It is a real concern to us that Ministers now speak of the relationship with the United States with so much warmth and of that with other European states with so little warmth; that senior Ministers, as the Times reported last week, are such poor and infrequent attenders at the EU Council of Ministers meetings; and that their language is so frequently critical of the European continent and uncritical of the United States.

Gordon Brown's speech to the CBI two weeks ago was a very good example of that. He portrayed the European Union as,

contrasted with,

That suggests a slight misunderstanding of the export-orientated German economy, let alone those of Finland, Sweden, Ireland, Spain and elsewhere. But those are exactly the phrases that Margaret Thatcher used to use when hectoring her continental partners. After seven years in office, new Labour seems to have turned into old Conservatives.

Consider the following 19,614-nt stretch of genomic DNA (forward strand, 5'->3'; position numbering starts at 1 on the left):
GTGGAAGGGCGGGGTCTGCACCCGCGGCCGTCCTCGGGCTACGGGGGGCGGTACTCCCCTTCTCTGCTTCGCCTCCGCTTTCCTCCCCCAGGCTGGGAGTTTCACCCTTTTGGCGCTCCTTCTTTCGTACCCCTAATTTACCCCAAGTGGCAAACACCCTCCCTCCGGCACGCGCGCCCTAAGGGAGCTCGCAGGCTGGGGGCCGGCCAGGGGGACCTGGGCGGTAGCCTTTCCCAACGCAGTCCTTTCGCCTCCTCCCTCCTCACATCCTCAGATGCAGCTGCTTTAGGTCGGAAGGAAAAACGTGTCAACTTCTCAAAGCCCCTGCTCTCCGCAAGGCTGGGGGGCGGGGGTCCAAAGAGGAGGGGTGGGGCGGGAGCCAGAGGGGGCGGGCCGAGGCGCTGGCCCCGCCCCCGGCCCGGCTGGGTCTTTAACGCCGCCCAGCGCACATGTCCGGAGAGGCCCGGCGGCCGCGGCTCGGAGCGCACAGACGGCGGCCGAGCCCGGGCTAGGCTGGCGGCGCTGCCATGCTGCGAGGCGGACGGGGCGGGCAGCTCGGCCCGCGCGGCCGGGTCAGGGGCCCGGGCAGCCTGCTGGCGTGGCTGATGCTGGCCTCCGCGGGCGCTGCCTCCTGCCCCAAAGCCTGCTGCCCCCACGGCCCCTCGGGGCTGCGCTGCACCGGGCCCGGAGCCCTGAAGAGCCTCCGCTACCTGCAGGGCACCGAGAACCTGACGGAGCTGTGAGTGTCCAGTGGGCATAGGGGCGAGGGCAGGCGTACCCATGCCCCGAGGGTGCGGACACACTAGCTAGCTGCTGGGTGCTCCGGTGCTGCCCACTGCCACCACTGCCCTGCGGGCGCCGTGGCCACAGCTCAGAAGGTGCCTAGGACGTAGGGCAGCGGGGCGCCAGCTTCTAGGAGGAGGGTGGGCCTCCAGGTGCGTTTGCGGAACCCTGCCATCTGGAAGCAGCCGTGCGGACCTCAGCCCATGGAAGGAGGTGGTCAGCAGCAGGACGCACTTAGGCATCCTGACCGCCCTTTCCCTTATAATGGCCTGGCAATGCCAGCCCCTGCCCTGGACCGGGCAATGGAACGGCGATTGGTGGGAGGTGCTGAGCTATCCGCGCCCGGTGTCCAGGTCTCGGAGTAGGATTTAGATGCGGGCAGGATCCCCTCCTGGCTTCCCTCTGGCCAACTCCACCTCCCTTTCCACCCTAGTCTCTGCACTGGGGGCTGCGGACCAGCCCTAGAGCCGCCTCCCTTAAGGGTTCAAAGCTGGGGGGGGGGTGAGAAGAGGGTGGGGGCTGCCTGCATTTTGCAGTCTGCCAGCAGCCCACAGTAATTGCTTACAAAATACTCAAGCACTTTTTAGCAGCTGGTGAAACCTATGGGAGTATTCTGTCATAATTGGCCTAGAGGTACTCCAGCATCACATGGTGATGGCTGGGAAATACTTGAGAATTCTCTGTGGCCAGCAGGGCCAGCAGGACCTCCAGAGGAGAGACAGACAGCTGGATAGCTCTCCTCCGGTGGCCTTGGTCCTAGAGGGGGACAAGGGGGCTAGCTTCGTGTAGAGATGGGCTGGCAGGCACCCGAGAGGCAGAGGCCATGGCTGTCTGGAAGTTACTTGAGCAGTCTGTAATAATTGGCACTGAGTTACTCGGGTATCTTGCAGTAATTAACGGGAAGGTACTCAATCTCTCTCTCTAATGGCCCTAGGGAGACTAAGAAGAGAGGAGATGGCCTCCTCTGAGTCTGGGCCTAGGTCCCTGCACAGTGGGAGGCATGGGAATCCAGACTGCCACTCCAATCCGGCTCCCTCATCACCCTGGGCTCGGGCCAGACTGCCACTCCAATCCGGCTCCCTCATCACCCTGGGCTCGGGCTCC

Why has new Labour moved this way? Well, of course, it is what the Murdoch press has wanted in return for support of new Labour. I note that the Times and the Sun were, according to the "Today" programme, the two newspapers which gave the warmest welcome to the Queen's Speech today, so it is clear that the pact is still working. But they who live by the Sun must die by the Sun. It is the engagement with Europe that is in danger of dying: a danger of a drift towards a lost referendum and, after that, another crisis in Britain's relations with the rest of Europe, which is clearly avoidable.

After seven years in office, new Labour seems to have come to resemble the old Conservatives in foreign policy. Some of the old Labour loyalists on the Benches opposite must feel about their leader the same way as Clover, the loyal horse in Animal Farm, felt about Napoleon and the pigs. Perhaps I may paraphrase Orwell's last page: "his old dim eyes . . . flitted from new Labour to old Conservative, from old Conservative to new Labour, from Europhobe to past Europhile and from past Europhile to Europhobe . . . but it was impossible to say which was which".